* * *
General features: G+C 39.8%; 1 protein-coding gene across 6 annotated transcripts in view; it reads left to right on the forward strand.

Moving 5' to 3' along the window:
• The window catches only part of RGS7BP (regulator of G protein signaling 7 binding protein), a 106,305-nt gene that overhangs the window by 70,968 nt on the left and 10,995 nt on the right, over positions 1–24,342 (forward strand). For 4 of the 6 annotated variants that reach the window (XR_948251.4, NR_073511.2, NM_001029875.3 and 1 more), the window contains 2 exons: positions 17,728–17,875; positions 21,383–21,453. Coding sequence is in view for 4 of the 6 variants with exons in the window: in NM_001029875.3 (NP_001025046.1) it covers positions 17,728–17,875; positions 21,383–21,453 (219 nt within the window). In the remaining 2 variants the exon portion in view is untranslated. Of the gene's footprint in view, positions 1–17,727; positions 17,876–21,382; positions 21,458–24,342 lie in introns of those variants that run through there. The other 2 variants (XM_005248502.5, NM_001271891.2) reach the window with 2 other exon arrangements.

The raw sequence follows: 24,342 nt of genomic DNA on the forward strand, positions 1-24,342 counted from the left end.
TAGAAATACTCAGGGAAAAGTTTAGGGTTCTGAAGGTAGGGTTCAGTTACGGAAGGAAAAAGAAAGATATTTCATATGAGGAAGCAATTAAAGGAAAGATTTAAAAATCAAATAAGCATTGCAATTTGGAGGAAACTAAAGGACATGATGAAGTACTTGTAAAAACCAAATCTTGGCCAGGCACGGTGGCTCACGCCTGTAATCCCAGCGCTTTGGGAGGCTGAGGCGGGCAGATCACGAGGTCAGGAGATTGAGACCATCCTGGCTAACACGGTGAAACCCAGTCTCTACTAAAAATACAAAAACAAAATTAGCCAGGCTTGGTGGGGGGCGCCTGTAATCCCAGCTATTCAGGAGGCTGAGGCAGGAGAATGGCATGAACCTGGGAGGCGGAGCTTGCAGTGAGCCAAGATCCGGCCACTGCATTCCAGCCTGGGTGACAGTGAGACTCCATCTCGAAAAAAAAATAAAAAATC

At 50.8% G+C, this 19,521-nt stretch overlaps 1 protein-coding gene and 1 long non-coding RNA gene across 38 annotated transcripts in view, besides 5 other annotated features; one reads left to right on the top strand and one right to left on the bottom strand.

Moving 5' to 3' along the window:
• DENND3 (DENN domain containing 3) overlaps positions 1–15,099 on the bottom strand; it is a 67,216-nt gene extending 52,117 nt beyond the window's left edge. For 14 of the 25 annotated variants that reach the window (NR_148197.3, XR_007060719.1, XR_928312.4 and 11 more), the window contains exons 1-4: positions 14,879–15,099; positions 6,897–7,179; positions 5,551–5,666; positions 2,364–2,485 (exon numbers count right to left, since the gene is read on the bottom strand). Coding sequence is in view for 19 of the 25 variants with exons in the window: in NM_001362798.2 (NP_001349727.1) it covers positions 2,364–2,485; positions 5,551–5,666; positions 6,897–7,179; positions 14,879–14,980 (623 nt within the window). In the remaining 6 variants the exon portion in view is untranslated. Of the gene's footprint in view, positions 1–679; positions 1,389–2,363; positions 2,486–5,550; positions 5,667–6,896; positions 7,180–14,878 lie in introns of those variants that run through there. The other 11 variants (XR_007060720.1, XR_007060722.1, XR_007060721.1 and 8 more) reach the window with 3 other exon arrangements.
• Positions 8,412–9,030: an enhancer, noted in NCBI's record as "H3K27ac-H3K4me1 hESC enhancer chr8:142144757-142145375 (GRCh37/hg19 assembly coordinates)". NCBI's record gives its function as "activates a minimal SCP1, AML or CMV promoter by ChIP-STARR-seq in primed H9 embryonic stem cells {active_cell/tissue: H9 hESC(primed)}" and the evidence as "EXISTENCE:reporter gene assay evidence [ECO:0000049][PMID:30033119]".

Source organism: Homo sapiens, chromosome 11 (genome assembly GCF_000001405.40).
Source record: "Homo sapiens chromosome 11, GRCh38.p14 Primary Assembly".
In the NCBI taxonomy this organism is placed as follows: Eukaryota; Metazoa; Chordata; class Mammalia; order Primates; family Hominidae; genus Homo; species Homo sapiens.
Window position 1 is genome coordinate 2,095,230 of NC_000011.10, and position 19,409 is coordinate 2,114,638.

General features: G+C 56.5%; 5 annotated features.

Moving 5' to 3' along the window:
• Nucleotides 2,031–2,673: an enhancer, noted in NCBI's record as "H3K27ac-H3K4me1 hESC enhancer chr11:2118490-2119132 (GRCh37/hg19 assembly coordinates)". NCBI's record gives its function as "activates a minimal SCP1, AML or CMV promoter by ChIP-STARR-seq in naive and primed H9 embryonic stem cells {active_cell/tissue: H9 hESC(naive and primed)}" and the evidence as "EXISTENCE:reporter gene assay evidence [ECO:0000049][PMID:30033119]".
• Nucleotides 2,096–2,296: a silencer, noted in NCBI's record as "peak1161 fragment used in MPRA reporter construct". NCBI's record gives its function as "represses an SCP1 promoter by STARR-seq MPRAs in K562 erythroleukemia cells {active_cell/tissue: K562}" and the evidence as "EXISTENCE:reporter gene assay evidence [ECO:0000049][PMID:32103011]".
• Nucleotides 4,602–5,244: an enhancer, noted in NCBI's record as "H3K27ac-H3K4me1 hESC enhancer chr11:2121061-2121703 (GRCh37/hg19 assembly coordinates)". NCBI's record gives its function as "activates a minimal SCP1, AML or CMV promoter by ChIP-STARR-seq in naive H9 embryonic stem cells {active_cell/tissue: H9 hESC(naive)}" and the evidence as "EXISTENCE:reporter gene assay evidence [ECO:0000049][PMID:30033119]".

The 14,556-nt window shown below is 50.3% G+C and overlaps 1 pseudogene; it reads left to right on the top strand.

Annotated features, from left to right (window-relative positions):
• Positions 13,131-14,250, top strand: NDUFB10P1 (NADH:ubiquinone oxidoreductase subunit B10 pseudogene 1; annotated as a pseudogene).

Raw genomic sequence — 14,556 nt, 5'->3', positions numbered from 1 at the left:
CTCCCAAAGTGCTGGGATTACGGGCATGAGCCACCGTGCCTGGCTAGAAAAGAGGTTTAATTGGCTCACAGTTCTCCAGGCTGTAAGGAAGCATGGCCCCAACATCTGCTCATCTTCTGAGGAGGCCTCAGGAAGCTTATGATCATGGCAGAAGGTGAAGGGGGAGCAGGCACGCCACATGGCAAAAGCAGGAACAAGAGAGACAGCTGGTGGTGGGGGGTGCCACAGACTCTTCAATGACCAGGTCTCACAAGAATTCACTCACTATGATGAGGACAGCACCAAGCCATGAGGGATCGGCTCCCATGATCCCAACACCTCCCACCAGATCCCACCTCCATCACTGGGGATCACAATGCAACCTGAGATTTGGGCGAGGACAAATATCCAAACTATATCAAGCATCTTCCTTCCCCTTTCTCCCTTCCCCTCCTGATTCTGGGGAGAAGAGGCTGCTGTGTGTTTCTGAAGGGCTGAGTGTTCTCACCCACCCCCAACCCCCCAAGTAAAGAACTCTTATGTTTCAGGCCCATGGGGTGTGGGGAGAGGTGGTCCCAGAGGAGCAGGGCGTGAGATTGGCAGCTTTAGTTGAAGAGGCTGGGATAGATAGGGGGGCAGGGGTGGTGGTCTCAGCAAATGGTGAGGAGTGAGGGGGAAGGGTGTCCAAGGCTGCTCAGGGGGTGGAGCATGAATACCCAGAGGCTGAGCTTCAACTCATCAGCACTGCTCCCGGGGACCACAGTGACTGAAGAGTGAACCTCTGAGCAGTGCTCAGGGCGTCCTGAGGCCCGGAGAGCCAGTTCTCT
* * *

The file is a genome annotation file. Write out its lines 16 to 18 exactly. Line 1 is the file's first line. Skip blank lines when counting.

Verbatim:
• Nucleotides 2,031–2,673: an enhancer, noted in NCBI's record as "H3K27ac-H3K4me1 hESC enhancer chr11:2118490-2119132 (GRCh37/hg19 assembly coordinates)". NCBI's record gives its function as "activates a minimal SCP1, AML or CMV promoter by ChIP-STARR-seq in naive and primed H9 embryonic stem cells {active_cell/tissue: H9 hESC(naive and primed)}" and the evidence as "EXISTENCE:reporter gene assay evidence [ECO:0000049][PMID:30033119]".
• Nucleotides 2,096–2,296: a silencer, noted in NCBI's record as "peak1161 fragment used in MPRA reporter construct". NCBI's record gives its function as "represses an SCP1 promoter by STARR-seq MPRAs in K562 erythroleukemia cells {active_cell/tissue: K562}" and the evidence as "EXISTENCE:reporter gene assay evidence [ECO:0000049][PMID:32103011]".
• Nucleotides 4,602–5,244: an enhancer, noted in NCBI's record as "H3K27ac-H3K4me1 hESC enhancer chr11:2121061-2121703 (GRCh37/hg19 assembly coordinates)". NCBI's record gives its function as "activates a minimal SCP1, AML or CMV promoter by ChIP-STARR-seq in naive H9 embryonic stem cells {active_cell/tissue: H9 hESC(naive)}" and the evidence as "EXISTENCE:reporter gene assay evidence [ECO:0000049][PMID:30033119]".